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The Medical Professionalism Blog

What Do Clouds Tell Us?

Word clouds have become useful tools to understand language people use to talk about various topics.  The larger and bolder the words in the cloud, the more frequently they are used.  The word cloud below shows the words physicians used when discussing stewardship of resources and issues related to costs.

physicians word cloud costs stewardship

It is interesting and heart-warming to note that patients are mentioned most often.  We learned from these conversations that physicians focus on individual patients more than costs of care – a wisdom evident to most.

These conversations also revealed physicians’ deep fears of causing harm to their patients by conducting tests and not conducting tests. Physicians are more focused on avoiding harm than cost savings.

Physicians also discussed the importance of involving others – patients, hospitals and purchasers/payers – in finding solutions.  Physicians we spoke with were genuinely concerned about the issue of cost and are trying to avoid unnecessary care.  But everyone blamed each other for the problem; primary care physicians blamed the surgeons and others who perform procedures and the specialists blamed the primary care physicians for unnecessary referrals.

Understanding the different perspectives and the language of conversations around this important topic is the first step in developing solutions.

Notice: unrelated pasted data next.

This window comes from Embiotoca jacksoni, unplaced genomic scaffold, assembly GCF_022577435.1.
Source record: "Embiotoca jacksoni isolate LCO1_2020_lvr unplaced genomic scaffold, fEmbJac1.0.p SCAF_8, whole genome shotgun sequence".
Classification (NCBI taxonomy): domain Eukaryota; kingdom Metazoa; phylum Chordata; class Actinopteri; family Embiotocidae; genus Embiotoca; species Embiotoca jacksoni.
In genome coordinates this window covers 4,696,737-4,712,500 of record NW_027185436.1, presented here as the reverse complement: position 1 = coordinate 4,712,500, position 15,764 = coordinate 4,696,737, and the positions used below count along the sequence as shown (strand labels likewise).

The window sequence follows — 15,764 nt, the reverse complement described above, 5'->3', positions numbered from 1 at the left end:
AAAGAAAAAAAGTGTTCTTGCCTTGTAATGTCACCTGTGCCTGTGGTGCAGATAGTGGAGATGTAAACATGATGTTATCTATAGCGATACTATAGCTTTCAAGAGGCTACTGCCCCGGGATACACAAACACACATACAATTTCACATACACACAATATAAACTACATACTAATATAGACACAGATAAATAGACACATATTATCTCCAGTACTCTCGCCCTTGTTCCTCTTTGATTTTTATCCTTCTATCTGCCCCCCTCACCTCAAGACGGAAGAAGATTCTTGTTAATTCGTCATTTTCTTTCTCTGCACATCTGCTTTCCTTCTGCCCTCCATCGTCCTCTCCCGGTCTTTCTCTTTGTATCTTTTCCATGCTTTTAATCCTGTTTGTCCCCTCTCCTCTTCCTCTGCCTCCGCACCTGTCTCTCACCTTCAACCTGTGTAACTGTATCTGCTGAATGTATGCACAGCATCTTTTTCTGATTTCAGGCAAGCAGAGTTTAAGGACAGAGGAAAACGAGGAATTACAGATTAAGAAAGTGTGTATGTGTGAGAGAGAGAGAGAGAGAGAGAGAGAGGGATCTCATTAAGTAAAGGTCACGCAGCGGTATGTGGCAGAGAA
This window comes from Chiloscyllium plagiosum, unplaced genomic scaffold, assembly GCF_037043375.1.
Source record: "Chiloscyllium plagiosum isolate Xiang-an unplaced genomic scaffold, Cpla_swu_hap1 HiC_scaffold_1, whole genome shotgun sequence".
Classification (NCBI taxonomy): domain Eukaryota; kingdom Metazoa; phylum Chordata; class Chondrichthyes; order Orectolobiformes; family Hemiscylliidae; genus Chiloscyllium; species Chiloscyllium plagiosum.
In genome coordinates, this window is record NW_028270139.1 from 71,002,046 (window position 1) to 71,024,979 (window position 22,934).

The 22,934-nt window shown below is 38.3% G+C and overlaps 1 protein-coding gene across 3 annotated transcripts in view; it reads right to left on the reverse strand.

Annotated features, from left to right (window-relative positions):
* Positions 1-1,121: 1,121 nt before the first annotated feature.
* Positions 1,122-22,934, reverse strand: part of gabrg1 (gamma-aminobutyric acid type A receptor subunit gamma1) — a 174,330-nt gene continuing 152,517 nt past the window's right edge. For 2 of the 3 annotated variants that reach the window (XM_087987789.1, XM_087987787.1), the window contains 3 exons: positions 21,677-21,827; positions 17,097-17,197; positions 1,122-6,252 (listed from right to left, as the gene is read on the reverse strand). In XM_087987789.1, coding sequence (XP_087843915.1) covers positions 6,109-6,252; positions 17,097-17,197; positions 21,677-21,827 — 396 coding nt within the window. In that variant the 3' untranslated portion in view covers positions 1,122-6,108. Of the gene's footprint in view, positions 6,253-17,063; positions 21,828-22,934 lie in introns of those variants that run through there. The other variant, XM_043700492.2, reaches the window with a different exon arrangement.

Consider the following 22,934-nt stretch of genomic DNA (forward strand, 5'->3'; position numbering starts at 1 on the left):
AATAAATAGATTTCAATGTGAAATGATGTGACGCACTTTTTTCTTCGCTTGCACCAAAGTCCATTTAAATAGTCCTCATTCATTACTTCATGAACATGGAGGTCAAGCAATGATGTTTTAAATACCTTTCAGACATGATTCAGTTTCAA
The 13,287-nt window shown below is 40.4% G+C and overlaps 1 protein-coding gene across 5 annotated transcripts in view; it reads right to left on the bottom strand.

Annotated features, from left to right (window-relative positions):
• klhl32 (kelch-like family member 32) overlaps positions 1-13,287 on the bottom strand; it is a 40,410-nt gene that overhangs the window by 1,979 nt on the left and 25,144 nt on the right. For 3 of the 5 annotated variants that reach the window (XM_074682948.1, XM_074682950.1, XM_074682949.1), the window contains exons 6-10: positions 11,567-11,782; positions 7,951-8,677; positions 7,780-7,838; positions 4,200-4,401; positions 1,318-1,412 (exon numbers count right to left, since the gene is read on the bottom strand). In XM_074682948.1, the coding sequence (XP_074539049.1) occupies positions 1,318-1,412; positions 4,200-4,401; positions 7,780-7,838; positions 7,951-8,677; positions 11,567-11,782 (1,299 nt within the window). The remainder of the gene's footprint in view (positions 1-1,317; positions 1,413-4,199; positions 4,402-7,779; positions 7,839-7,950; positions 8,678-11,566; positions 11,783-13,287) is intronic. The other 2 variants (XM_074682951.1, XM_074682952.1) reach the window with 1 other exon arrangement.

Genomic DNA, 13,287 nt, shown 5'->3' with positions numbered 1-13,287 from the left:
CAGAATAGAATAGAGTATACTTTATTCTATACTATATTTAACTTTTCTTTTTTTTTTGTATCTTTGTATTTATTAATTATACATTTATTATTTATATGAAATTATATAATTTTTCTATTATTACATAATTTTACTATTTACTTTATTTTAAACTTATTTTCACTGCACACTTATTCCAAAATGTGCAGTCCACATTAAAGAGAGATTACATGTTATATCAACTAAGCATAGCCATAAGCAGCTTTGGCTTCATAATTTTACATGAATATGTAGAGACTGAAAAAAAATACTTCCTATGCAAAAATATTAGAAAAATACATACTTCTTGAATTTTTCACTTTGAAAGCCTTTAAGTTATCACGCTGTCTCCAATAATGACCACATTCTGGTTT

1 Comment to What Do Clouds Tell Us?

  • Leah Thronson MD's Gravatar Leah Thronson MD
    April 26, 2011 at 8:37 pm | Permalink

    Treatment -resistant depression is very difficult to manage. Low dose amphetamine medications work well. Since 70% or more of folks with Major Recurrent Depressive Disorder also have a major anxiety disorder, low dose benzodiazepines are also helpful. Folks in chronic pain have a higher incidence both of MRDD and anxiety disorders, The DEA, however does not think well of these approaches and is busting Physicians all over the nation for our use of these routine medications. The DEA is acountable to no one and has no business interfering in routine medical care when they are fundamentally ignorant of the very medications that they are in charge of – any one else having bad experiences with them ? Prescription drug turn in day is a sad situation – the posters up everywhere are threatening and frightening – “you could be a drug dealer without knowing it” – everyone I know is afraid to turn things in since it is a law enforcement issue not an educational or even sensible one – also some of the folks around my neck of the woods who are in charge of turn in day are well known ex-users and dealers themselves – doesn’t any one do background checks on them? More competent thean the DEA – Leah Thronson MD, Psychiatry

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